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What’s holding up VIA’s Canadian? (Updated)
While extremely cold temperatures are usually a factor that Canadian National (NYSE: CNI) considers when drafting its operational plan for winters, in the 2019-2020 winter season the railway also had to grapple with forecasting volumes amid various trade uncertainties.
“Because it is difficult to predict climate or customer demand, CNI is preparing for extreme conditions as well as a shifting and unpredictable global trade environment for our customers,” CNI chief executive officer Jean-Jacques Ruest stated in the introduction to his company’s winter plan for the 2019-2020 season. “We know winter will not be without its challenges but we firmly believe that we are well-positioned to once again meet the transportation needs of our customers this season.”
The Canada Transportation Act requires both CNI and Canadian Pacific (NYSE: CP) to submit their operational plans because the extreme cold weather that Canada tends to encounter during the winter season can affect rail operations.
For CNI, if temperatures reach -25°C, infrastructure components such as the tracks, the train wheels and the long compressed air brake systems may not work as well, and so more crews and locomotives, as well as shorter trains, are required to continue to haul freight safely. If temperatures reach below -40°C, CNI must stop night operations to ensure safety and reduce the risk of derailments.
To meet the challenges that come from cold temperatures, CNI said it plans to deploy a number of measures. One measure is to use distributed power and deploy air distribution cars. Distributed power means that an additional locomotive is placed in the middle or at the end of a train to help maintain adequate air pressure, while air distribution cars supplement air supply to the train’s air brake system.
The railway also said it has made a number of capital investments in 2017-2019 to deploy safety technology, such as automated car inspection portals and automated track inspection cars, and enable smoother network flows through the construction of double tracks in the western Canadian provinces.
Canadian National also said it is working with shippers to help reduce congestion woes at pinch points such as the Port of Vancouver. It said it will hold traffic outside of the Lower Midland until space is available for trains to deliver freight, and it is working with wood pulp and destination terminals to address congestion issues.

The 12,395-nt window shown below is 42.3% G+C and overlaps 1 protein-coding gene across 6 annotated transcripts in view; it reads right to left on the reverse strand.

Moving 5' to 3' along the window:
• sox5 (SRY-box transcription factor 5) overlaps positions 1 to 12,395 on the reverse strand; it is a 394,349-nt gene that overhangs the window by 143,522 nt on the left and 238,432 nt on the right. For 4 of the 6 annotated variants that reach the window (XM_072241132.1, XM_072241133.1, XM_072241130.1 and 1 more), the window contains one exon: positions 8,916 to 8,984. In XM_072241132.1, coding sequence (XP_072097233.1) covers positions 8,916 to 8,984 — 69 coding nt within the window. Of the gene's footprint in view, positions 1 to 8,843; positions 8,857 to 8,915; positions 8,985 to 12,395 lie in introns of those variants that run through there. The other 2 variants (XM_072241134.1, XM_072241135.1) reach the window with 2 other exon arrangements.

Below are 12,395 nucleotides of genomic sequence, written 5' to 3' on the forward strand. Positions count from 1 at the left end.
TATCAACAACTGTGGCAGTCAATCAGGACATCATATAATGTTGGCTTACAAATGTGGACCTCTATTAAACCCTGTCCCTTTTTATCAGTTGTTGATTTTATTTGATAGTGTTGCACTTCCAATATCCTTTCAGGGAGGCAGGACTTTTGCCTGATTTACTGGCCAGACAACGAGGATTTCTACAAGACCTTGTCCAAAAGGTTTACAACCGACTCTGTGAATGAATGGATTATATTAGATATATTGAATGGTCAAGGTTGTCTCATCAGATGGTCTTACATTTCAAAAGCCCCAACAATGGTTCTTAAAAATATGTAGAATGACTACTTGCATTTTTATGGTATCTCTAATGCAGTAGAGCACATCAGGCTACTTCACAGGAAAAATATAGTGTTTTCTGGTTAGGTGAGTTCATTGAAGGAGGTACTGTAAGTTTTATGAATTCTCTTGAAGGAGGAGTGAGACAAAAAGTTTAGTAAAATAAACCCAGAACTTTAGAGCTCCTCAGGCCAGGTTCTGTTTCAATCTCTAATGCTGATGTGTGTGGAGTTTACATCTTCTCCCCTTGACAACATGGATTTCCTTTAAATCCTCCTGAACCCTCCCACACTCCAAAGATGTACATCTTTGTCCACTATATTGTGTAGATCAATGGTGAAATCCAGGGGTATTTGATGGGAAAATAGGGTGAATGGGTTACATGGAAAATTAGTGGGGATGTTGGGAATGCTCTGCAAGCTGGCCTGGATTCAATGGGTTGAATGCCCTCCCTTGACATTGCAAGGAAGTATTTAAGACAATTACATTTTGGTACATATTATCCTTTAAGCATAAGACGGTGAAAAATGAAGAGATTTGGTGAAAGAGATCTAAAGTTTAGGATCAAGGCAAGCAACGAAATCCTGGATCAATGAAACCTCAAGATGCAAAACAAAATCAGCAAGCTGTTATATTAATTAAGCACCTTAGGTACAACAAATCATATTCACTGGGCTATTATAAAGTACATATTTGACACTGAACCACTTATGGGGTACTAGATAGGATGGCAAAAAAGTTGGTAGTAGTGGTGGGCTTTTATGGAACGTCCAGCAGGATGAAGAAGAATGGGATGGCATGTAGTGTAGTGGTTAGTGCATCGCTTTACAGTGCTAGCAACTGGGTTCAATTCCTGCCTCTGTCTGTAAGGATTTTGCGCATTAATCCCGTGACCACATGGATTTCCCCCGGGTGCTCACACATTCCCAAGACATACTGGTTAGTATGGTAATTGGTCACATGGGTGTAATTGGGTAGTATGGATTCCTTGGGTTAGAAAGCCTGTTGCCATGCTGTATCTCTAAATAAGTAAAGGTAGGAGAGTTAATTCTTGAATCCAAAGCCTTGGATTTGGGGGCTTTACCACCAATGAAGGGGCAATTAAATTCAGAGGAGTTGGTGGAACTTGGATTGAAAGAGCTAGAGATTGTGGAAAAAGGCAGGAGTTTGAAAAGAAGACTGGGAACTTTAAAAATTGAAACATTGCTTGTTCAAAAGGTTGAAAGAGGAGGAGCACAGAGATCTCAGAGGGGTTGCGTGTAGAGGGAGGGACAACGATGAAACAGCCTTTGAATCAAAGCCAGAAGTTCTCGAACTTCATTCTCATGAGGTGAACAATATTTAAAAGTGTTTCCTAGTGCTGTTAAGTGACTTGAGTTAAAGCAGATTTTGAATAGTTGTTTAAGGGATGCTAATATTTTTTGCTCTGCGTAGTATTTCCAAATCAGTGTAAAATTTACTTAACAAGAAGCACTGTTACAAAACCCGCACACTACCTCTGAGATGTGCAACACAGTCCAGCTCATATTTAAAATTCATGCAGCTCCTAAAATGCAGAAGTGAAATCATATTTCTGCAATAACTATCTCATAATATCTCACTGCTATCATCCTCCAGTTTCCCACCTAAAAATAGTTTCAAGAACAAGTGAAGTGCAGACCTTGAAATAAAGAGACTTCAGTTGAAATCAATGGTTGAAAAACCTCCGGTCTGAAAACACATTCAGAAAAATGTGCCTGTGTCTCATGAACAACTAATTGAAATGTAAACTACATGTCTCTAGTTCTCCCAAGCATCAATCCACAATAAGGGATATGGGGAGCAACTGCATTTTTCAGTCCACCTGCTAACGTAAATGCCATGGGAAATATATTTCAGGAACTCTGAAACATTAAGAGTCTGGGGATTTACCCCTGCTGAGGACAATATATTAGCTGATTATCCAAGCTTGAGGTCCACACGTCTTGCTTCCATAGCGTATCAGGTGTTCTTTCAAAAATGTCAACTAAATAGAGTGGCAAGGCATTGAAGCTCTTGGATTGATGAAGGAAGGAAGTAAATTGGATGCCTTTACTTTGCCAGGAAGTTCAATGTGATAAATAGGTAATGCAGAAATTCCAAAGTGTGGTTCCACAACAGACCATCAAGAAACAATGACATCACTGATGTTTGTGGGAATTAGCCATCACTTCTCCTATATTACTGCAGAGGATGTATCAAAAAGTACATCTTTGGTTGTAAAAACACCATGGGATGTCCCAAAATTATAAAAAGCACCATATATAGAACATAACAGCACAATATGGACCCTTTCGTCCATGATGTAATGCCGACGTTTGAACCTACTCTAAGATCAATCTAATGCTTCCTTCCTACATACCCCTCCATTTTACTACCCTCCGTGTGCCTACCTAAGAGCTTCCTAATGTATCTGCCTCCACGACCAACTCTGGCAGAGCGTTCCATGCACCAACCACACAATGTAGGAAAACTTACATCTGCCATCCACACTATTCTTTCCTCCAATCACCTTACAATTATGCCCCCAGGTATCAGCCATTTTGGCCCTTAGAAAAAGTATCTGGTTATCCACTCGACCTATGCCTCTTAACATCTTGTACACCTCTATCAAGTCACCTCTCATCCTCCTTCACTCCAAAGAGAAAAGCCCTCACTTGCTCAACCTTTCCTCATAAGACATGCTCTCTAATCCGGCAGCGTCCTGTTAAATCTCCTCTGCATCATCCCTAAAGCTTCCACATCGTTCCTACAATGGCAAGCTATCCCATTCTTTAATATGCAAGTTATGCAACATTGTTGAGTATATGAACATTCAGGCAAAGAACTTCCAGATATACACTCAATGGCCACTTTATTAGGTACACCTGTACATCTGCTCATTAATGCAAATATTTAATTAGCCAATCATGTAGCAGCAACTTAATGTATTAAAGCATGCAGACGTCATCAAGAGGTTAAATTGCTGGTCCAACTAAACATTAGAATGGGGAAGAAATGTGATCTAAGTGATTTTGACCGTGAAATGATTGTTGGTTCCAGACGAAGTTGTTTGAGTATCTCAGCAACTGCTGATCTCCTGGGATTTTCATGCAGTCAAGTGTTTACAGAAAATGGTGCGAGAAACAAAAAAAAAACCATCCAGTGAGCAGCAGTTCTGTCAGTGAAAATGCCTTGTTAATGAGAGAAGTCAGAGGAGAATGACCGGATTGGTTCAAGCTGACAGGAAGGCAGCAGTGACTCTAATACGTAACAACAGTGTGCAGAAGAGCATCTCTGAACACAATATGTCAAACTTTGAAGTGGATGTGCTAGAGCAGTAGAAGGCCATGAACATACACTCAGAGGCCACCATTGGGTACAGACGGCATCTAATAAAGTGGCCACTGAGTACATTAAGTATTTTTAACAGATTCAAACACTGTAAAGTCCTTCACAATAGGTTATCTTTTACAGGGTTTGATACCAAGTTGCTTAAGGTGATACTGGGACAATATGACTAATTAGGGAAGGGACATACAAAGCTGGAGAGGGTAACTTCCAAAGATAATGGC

With cooperation from customers, CNI “has initiated a collaborative program aimed at ensuring that demand for railcar spotting at participating terminals in Vancouver will not exceed their daily operational unloading capacity,” the company said in its winter plan.
Global uncertainties also loom
Despite these plans to combat congestion and cold temperatures, CNI said trade uncertainty has made it more challenging for both the railway and its customers to project anticipated volumes during the winter months.
Issues such as the softwood lumber dispute, the lack of a ratified trade agreement that would replace the North American Free Trade Agreement or NAFTA, China’s bans on Canadian canola and India’s tariffs on peas and lentils, trade uncertainties between the U.S. and China, and the volatility of crude oil and frac sand movements “have all exacerbated the normal challenge CNI and its customers face trying to predict traffic volumes,” CNI said.
“While many customers work closely with us to try to forecast traffic in these challenging times, some customers still maintain the position that given our common carrier obligation to move their goods, they do not have to provide Canadian National with traffic forecasts,” CNI said. “While technically true, this positioning makes it even more difficult for Canadian National to plan asset levels and appropriate deployment of crews and equipment across our network. While always challenging, these forecasting issues are even more problematic when already dealing with the uncertainties of winter operations.”
The railway said it provides incentives to encourage customers to install and operate air compressors at their facilities so that railcars are already coupled together and have the needed air pressure in the brake lines when they’re picked up.
This article first appeared on s29755.pcdn.co
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